In 1762, Abraham Wing led a group of Quakers to the outskirts of the Adirondacks, where he had acquired land. This marked the beginning of the settlement that would later become Queensbury. The area quickly developed, with log cabins springing up around the mills that Wing had constructed at the falls on the Hudson River.
By the early 19th century, Queensbury comprised several small hamlets and the village of Glens Falls, which emerged as a bustling industrial and commercial center. Factories in the area produced a variety of goods, including lumber, lime, paper, shirts, and cement. The city boasted numerous stores, churches, theaters, and even a hospital.
While the surrounding township remained primarily agricultural, it also offered a range of recreational activities. Residents and visitors could enjoy golfing, swimming, fishing, boating, and skiing in the picturesque Adirondacks.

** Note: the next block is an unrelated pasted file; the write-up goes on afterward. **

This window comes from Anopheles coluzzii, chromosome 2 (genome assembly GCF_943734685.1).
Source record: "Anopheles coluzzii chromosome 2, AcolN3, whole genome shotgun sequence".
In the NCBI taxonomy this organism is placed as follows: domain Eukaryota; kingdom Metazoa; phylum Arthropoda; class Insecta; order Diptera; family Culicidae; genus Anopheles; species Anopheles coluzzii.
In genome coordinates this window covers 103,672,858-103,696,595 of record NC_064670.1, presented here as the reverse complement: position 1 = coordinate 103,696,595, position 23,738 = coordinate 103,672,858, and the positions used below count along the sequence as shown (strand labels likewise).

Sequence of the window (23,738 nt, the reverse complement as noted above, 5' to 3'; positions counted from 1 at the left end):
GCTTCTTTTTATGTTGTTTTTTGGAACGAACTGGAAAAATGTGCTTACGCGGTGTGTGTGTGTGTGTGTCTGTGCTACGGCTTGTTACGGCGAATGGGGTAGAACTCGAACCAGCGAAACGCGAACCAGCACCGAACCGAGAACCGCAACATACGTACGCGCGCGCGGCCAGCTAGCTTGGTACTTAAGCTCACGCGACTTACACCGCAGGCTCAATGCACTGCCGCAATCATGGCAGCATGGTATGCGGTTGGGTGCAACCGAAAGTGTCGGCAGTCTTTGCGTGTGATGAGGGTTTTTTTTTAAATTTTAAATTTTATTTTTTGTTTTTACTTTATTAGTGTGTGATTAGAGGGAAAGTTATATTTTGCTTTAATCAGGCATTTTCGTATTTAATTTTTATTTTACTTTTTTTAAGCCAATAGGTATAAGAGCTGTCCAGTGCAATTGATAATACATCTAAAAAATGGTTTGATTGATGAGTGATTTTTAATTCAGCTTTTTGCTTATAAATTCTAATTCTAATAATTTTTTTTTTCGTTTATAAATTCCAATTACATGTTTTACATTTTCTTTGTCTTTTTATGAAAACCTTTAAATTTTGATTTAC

After World War II, Queensbury experienced a shift in commercial focus. Motels, tourist attractions, and shopping centers began to emerge along Route 9, the main route leading to Lake George and the Adirondacks. This development brought increased economic activity and transformed Queensbury into a vibrant hub for tourism and commerce.
Today, Queensbury continues to thrive as a destination for outdoor enthusiasts, history buffs, and those seeking a blend of natural beauty and modern amenities. Explore the rich heritage and recreational opportunities that this dynamic town has to offer. #QueensburyHistory #Adirondacks #Tourism
Bob Bayle, Lillian Casola, Stan Malecki, and Gwen Palmer are all members of the Corners Project and avid researchers. They have culled vintage images from the extensive photographic collection and archives of the Chapman Historical Museum.